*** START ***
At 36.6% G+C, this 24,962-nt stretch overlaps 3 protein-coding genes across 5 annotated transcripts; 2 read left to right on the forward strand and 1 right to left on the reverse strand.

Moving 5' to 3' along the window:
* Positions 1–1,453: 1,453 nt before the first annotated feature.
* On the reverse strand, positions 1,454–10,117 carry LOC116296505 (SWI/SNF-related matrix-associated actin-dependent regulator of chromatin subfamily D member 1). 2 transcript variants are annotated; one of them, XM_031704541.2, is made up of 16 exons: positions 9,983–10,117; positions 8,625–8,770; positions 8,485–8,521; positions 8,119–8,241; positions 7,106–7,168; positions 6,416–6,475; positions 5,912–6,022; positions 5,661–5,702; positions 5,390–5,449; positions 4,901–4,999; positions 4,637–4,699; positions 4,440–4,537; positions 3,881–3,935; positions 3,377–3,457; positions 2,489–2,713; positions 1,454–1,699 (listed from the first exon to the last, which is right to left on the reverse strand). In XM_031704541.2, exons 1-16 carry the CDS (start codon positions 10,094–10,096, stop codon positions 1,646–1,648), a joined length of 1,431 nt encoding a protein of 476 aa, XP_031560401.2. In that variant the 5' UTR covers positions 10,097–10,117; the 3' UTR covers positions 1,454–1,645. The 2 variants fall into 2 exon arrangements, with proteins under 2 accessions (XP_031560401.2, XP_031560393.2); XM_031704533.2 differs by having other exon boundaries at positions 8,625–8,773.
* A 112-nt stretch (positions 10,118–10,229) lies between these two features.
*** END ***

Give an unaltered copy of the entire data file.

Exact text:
At 36.6% G+C, this 24,962-nt stretch overlaps 3 protein-coding genes across 5 annotated transcripts; 2 read left to right on the forward strand and 1 right to left on the reverse strand.

Moving 5' to 3' along the window:
* Positions 1–1,453: 1,453 nt before the first annotated feature.
* On the reverse strand, positions 1,454–10,117 carry LOC116296505 (SWI/SNF-related matrix-associated actin-dependent regulator of chromatin subfamily D member 1). 2 transcript variants are annotated; one of them, XM_031704541.2, is made up of 16 exons: positions 9,983–10,117; positions 8,625–8,770; positions 8,485–8,521; positions 8,119–8,241; positions 7,106–7,168; positions 6,416–6,475; positions 5,912–6,022; positions 5,661–5,702; positions 5,390–5,449; positions 4,901–4,999; positions 4,637–4,699; positions 4,440–4,537; positions 3,881–3,935; positions 3,377–3,457; positions 2,489–2,713; positions 1,454–1,699 (listed from the first exon to the last, which is right to left on the reverse strand). In XM_031704541.2, exons 1-16 carry the CDS (start codon positions 10,094–10,096, stop codon positions 1,646–1,648), a joined length of 1,431 nt encoding a protein of 476 aa, XP_031560401.2. In that variant the 5' UTR covers positions 10,097–10,117; the 3' UTR covers positions 1,454–1,645. The 2 variants fall into 2 exon arrangements, with proteins under 2 accessions (XP_031560401.2, XP_031560393.2); XM_031704533.2 differs by having other exon boundaries at positions 8,625–8,773.
* A 112-nt stretch (positions 10,118–10,229) lies between these two features.